Equity Analysis

Potential to decrease disparities: Supported by strong evidence

There is strong evidence that college access programs for underrepresented students improve college readiness and increase college applications and enrollment1, 5, 6. These programs can reduce gaps in college enrollment between students from low income backgrounds and those from high income backgrounds1. College access programs can increase college enrollment for participating students irrespective of gender, socioeconomic status, race or ethnicity, or special education status1. One survey of students in 15 rural counties suggests participation in the program, College Readiness for Rural Youth, increases students’ knowledge and understanding of the college admissions and financial aid application process27. Available research suggests more college access programs are needed that focus on assisting students with learning disabilities, especially those with diverse racial or ethnic backgrounds13.

College application and admissions information availability varies dramatically for students depending on their racial or ethnic status and family’s income. College access programs can reduce disparities in college application and admissions information availability and in support and resources for the college application process1, 10. College access programs can also help students with financial aid applications and increase financial aid receipt for students from disadvantaged backgrounds6. College access programs that successfully increase scholarship and financial aid packages for students from disadvantaged backgrounds can reduce racial disparities in student debt burdens11.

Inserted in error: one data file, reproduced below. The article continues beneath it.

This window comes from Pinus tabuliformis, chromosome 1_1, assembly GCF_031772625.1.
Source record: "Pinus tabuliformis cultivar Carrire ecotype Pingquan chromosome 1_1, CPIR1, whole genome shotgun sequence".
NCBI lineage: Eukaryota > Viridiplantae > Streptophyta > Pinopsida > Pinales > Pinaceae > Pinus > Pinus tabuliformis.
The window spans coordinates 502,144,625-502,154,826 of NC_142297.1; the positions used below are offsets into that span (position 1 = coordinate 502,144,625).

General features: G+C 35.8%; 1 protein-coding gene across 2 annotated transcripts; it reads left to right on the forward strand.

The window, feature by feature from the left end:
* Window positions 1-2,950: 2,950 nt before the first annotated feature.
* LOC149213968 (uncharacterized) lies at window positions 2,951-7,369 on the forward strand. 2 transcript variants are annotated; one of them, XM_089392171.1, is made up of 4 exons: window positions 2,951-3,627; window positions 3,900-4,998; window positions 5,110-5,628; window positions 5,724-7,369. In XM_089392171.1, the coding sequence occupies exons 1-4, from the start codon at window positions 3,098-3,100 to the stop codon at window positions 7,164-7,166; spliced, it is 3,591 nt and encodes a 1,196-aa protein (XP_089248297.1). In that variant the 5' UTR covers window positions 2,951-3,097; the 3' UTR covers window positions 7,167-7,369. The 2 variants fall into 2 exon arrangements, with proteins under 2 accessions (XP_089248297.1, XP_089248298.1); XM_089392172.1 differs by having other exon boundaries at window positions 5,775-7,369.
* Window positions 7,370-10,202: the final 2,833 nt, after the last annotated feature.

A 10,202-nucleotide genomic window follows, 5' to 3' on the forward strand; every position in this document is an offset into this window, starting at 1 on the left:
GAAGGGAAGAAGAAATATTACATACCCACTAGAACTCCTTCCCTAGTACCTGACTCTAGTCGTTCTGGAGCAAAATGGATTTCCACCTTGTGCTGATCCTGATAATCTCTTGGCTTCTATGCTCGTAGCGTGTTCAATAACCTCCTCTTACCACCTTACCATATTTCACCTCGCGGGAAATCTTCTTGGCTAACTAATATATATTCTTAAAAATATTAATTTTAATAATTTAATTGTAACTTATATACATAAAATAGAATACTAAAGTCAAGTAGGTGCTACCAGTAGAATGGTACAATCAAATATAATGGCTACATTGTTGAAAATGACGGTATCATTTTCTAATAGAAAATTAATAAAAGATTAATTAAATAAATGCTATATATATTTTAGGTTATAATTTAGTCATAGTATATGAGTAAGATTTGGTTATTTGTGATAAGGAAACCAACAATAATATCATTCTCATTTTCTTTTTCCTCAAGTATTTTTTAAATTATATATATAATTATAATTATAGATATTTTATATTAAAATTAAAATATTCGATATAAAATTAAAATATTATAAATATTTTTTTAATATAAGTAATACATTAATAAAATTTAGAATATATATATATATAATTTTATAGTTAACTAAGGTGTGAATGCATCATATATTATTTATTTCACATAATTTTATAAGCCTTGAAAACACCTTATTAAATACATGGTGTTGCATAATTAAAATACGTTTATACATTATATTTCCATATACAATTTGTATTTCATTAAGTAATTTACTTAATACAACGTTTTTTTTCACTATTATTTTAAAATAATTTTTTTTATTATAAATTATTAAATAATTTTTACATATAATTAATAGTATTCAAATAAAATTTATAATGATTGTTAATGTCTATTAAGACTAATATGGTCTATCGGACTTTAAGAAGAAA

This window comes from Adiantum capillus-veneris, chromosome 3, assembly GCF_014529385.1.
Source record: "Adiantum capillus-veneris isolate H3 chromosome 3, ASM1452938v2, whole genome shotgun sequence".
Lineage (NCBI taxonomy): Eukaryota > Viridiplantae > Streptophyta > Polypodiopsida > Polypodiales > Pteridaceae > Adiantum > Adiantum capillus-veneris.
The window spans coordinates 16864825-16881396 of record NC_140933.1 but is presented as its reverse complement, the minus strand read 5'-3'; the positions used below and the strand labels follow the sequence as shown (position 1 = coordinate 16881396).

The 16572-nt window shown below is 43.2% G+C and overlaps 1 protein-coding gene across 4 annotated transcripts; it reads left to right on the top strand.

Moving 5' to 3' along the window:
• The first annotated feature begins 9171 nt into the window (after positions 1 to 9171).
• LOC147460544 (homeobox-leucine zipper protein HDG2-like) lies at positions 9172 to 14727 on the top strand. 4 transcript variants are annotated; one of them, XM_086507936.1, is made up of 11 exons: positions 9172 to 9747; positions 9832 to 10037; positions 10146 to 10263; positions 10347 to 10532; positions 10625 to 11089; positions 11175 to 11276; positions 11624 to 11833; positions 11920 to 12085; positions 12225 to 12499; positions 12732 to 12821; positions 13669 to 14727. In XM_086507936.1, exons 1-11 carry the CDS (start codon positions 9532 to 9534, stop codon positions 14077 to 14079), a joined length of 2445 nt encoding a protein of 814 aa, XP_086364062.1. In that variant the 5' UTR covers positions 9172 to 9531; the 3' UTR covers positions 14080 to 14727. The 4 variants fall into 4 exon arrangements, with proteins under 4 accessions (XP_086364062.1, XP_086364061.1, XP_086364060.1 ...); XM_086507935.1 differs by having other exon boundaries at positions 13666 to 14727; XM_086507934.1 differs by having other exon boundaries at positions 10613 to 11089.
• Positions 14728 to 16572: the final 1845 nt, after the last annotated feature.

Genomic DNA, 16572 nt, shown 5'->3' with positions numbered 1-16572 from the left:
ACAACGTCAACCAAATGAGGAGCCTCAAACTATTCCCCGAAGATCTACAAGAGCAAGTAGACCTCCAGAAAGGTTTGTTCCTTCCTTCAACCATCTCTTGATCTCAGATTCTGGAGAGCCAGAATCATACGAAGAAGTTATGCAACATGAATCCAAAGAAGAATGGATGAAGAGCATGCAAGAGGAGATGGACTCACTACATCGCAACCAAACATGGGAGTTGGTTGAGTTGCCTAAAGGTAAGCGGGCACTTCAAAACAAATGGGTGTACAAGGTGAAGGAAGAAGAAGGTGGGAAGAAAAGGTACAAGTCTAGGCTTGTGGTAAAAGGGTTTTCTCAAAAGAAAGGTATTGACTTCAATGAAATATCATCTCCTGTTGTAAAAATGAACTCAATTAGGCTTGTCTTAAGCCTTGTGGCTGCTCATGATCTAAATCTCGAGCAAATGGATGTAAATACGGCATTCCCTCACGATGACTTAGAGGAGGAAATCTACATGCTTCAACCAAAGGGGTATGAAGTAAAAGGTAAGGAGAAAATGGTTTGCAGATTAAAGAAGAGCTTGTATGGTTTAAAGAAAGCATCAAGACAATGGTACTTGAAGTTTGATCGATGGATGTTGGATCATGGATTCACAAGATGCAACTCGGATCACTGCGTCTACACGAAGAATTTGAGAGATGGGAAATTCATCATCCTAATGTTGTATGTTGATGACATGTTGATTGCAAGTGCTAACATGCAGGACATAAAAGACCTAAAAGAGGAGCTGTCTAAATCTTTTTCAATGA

Historical Context

Before the 1900s, higher education in the US was provided by private colleges and was almost exclusively for white males typically from wealthier backgrounds, with some exceptions for female students studying to be teachers. In 1890, the federal government helped establish colleges in 17 southern states for Black students; however, this investment in education for Black students was also a government endorsement of racial segregation and did not provide equal support, access to, or resources for college to all groups. The Servicemen’s Readjustment Act of 1944, known as the G.I. Bill, increased access to college for veterans, however, this support was also primarily offered to white veterans. In the 1960s and 1970s, efforts were developed to increase access to college, especially to high quality college and educational opportunities, for students identifying as minorities, from low income backgrounds, and for females. College access programs were designed and intended to address the long history of structural barriers that prevented underrepresented students from enrolling in higher education4, 28, 29. The first college access programs at the federal level were the TRIO programs that were established through the Economic Opportunity Act of 1964, as part of President Lyndon Johnson’s War on Poverty30. Available evidence suggests that substantial racial disparities in college attendance persist. The proportion of Black and Hispanic students going to college fell after the 1970s and it took until the 1990s to return to similar enrollment levels. At the same time, college attendance rates increased substantially for white students. Experts suggest more college access programs are needed to help reduce these disparities29.